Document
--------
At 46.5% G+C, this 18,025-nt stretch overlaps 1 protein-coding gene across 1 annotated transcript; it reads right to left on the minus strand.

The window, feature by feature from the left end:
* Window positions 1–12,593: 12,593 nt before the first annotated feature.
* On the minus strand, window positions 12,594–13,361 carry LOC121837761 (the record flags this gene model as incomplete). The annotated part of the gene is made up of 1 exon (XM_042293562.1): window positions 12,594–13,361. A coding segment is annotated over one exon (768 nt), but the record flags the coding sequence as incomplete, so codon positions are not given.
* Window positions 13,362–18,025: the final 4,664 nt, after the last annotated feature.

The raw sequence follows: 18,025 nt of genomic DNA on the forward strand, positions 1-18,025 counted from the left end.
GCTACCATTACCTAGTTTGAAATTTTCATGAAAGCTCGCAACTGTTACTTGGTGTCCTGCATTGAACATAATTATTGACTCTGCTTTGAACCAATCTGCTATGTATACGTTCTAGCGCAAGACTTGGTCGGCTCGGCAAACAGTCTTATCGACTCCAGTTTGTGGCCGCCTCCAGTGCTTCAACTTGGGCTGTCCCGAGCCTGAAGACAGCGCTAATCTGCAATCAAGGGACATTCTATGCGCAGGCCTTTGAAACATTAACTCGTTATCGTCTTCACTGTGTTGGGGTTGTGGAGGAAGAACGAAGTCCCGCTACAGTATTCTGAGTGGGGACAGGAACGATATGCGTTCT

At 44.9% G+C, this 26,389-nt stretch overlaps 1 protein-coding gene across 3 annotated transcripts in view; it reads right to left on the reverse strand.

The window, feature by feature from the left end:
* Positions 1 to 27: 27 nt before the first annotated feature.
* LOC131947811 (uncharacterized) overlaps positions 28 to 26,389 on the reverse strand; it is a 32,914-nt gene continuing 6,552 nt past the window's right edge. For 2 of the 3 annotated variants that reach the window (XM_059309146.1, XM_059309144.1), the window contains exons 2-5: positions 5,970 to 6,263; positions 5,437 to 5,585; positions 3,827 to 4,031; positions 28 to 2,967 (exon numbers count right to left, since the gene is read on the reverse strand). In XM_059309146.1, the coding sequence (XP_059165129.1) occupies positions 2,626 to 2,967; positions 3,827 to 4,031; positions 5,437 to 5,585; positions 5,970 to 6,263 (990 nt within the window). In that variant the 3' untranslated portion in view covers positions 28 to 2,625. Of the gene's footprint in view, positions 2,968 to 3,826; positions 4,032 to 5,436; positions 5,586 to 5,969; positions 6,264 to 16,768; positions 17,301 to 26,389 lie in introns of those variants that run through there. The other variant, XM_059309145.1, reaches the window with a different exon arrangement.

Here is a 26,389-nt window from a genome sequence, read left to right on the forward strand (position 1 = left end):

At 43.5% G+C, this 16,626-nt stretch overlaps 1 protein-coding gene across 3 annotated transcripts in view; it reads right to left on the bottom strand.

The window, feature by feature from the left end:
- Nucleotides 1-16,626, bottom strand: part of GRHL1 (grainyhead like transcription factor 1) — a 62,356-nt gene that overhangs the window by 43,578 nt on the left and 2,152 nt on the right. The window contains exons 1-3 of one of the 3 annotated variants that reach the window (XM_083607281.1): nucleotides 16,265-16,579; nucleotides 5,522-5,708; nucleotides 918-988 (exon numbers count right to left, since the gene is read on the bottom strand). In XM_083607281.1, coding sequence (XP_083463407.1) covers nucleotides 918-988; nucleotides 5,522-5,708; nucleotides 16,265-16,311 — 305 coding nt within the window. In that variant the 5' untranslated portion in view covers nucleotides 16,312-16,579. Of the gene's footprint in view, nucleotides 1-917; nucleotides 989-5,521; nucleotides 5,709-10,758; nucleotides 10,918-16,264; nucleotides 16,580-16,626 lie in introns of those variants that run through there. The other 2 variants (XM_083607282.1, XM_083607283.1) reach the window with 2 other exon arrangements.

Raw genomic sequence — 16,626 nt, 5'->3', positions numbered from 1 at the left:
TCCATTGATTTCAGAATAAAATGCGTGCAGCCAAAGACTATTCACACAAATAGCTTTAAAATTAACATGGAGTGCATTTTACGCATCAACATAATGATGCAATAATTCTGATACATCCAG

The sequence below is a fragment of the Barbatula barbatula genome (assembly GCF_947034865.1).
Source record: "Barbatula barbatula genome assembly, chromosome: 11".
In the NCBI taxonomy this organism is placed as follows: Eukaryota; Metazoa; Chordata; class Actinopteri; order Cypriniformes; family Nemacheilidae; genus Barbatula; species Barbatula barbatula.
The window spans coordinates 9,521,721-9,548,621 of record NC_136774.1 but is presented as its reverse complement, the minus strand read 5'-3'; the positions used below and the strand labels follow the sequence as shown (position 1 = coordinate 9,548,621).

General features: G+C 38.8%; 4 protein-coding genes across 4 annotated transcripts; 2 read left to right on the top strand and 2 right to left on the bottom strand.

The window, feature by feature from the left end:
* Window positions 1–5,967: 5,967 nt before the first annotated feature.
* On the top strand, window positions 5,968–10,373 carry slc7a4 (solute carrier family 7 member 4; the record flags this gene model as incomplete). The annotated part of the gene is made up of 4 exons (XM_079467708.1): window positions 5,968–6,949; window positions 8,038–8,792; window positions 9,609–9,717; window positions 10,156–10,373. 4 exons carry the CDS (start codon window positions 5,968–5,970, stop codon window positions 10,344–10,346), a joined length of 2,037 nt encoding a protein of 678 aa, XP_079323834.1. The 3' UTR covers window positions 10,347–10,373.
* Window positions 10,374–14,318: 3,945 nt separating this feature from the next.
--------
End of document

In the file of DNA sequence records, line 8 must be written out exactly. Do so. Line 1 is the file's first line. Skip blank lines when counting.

At 44.9% G+C, this 26,389-nt stretch overlaps 1 protein-coding gene across 3 annotated transcripts in view; it reads right to left on the reverse strand.